Ultrasound for pediatric appendicitis offers no-dose alternative to CT

December 2, 2005

In many institutions, children with suspected appendicitis head straight to the CT scanner for evaluation. Ultrasound provides an alternative, accurate means of making an initial diagnosis, sparing many children from potentially harmful radiation exposure, according to a study presented at the RSNA meeting on Friday.

In many institutions, children with suspected appendicitis head straight to the CT scanner for evaluation. Ultrasound provides an alternative, accurate means of making an initial diagnosis, sparing many children from potentially harmful radiation exposure, according to a study presented at the RSNA meeting on Friday.

In a retrospective study of 129 patients with suspected appendicitis, ultrasound as the primary imaging modality accurately identified positive cases and spared 45% of patients from CT radiation exposure, said Shlomit Goldberg, a medical student at Stanford who presented the results.

"Appendicitis is extremely common in children. The number of pediatric CT scans is increasing rapidly, despite evidence that children are in the highest risk group for cancer related to radiation exposure," Goldberg said.

Many researchers have been looking into ways of lowering dose of pediatric CT studies to reduce risks. Another option is to eliminate unnecessary exams that expose children to radiation.

In order to use CT more sparingly, Stanford has developed protocols for handling pediatric patients who present with appendicitis. Ultrasound has a high positive predictive value in pediatric appendicitis and can be relied upon to identify patients who need surgery.

But it also has a high false negative rate. Therefore, according to the protocol, ultrasound is the primary imaging modality for pediatric appendicitis and positive cases on diagnostic ultrasound are sent to the operating room for surgery. But indeterminate or negative ultrasound studies are followed up with CT.

Researchers performed a retrospective study of cases handled between January 2003 and February 2005 to assess how well the triage system was working. They compared histopathology to the diagnoses made with ultrasound and CT. In all 32 patients who had ultrasound and then went to surgery, histopathology correlated with the positive ultrasound diagnosis.

In another study presented at the RSNA meeting, pediatric radiologists shared experience with eliminating oral contrast in rapid low-dose helical CT scans of pediatric appendicitis patients. Results were presented by Dr Lori Barr, a diagnostic radiologist in Austin, TX.

Oral contrast can be unpleasant for children. Some find it difficult to consume, and become nauseous. In some cases, it may be necessary to intubate in order to administer the contrast. Another drawback of oral contrast is time: the preparation process takes one hour, which is inefficient for the health system and more difficult for the patient.

Pediatric radiologists introduced a rapid CT scanning protocol for scanning the abdomen and pelvis without contrast on a four-slice scanner. They performed a prospective study to see if they could safely switch to a faster method of diagnosis without sacrificing accuracy.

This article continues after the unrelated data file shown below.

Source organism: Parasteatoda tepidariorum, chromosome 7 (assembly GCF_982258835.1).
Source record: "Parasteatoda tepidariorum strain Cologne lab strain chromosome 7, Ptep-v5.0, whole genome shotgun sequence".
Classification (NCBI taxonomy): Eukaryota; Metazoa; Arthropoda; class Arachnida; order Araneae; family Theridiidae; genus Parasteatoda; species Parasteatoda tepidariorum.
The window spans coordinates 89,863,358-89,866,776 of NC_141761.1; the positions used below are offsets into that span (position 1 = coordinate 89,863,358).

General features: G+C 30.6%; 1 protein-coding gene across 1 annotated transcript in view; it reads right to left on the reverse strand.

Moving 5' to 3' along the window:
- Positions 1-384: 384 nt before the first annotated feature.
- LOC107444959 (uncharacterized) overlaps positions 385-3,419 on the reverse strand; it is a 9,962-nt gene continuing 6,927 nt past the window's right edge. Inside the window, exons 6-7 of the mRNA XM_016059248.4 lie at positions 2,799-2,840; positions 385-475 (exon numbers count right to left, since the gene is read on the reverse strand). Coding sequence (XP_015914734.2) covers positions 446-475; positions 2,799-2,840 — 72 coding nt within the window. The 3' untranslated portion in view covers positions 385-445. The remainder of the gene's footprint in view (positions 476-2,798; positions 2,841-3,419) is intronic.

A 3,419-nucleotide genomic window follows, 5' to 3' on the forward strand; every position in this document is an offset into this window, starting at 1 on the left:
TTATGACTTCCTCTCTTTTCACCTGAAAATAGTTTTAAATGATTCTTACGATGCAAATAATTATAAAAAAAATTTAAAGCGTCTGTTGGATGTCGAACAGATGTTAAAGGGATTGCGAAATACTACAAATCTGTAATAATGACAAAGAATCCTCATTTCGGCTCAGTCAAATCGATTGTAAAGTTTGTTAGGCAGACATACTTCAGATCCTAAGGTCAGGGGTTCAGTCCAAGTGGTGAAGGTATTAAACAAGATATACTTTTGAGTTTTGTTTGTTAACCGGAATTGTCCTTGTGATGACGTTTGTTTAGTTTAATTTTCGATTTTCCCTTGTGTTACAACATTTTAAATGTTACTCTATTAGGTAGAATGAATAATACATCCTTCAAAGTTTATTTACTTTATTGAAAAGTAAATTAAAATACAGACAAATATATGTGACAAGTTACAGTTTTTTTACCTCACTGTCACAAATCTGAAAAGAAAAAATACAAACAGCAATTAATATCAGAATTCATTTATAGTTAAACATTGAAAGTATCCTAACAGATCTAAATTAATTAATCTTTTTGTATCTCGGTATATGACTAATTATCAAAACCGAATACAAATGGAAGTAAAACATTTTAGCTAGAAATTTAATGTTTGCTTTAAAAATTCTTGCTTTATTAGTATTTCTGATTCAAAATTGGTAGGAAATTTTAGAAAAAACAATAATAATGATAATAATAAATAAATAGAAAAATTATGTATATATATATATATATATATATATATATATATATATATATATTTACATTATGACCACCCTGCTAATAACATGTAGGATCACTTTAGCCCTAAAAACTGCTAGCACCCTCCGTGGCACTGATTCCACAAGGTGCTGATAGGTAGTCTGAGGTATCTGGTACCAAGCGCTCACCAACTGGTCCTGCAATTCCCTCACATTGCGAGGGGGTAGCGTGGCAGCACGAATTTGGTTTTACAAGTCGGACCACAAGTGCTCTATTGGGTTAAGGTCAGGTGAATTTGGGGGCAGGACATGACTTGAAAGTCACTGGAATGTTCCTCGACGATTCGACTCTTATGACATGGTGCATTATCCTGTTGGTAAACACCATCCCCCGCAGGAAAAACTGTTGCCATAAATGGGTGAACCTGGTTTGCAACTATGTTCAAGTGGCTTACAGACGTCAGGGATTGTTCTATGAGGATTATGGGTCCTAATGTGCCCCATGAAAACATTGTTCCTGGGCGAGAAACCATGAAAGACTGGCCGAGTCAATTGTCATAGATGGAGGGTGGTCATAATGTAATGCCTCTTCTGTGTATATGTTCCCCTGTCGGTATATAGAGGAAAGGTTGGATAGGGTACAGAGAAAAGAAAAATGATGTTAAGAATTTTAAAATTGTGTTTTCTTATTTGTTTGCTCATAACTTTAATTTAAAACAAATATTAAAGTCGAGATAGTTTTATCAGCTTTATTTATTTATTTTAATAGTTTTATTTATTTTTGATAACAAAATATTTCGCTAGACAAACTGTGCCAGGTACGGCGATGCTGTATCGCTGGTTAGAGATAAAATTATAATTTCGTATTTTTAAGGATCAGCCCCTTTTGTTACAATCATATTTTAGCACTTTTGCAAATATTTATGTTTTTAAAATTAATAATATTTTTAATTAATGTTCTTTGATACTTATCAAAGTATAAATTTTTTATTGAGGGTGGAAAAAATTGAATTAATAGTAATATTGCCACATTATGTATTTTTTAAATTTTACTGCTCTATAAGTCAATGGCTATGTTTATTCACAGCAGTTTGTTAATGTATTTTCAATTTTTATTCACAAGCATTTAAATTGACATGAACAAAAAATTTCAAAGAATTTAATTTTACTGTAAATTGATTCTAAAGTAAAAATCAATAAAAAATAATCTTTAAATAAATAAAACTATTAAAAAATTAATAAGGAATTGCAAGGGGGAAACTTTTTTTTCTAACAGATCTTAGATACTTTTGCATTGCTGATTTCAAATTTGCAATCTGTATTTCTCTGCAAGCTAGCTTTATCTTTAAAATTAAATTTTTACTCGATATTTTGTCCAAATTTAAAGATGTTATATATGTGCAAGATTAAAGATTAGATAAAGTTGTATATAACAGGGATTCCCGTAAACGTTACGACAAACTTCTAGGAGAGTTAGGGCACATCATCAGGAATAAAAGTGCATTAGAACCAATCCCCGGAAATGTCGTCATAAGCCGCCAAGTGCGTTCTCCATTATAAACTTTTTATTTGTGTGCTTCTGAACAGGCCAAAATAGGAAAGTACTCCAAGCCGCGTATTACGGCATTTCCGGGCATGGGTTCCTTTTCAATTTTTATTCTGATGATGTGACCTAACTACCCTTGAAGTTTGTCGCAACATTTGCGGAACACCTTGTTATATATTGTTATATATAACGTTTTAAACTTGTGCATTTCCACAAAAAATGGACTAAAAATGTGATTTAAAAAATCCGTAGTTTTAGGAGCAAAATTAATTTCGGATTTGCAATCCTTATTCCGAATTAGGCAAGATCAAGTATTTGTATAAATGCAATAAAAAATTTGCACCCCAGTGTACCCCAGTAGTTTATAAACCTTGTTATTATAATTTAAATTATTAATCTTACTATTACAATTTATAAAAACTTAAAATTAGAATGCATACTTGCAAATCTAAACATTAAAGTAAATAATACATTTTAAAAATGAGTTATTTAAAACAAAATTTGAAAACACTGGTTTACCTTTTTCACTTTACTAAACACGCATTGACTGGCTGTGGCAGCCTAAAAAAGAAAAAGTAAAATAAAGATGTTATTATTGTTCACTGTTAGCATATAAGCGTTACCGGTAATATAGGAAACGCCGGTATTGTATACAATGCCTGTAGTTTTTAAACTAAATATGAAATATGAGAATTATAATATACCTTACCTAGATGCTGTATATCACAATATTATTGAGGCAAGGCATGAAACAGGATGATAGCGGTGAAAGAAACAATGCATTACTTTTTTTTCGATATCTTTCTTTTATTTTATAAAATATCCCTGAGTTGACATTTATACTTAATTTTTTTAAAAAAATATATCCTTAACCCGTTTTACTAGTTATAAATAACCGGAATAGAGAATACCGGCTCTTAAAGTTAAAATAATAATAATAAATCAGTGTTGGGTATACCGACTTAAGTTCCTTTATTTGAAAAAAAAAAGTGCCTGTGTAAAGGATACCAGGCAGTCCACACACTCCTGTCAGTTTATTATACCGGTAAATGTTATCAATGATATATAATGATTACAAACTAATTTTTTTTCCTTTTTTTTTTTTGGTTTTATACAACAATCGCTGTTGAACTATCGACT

"When you have a two-year-old on a CT table, the shorter the scan time the better," Barr said. "And if you can take them into a room and have them on and off the table in a matter of minutes, that is a huge difference compared to what we had to do in the past."

The children in the study ranged in age from seven months to 16 years. They presented to the emergency room with acute abdominal pain between January and June 2004.

The study included 107 scans performed on 100 patients. Sensitivity and specificity without oral contrast were 100% and 95% respectively, compared to 100% and 94% for studies with oral contrast. The small difference in specificity was not statistically significant.

In rapid studies performed on a multislice scanner, administration of oral contrast makes no difference in the detection of acute appendicitis in children, researchers concluded.

Radiologists have been wary of scanning without contrast, as the appendix is difficult to visualize. But the study found that secondary findings, such as fluid in the pelvis, easily enabled diagnosis, reducing the necessity of visualizing the appendix.

The new protocol has proven popular all around.

"The success has been phenomenal. It's a great technique and it works for everyone-- clinicians, patients, and parents are very happy," Barr said.

However, given the ease-of-use and quality of the rapid, low-dose CT scan, there are still concerns about over-utilization of CT in the emergency room and unnecessary radiation exposure.

"There is nothing to stop an emergency room doctor from doing multiple CT scans. Our hope is that we have provided a technique that will answer clinical questions, but we still want doctors to be judicious and first use clinical skills to make a diagnosis," Barr said. "They should only use CT when they can't figure out the diagnosis clinically or by another noninvasive means, like ultrasound."

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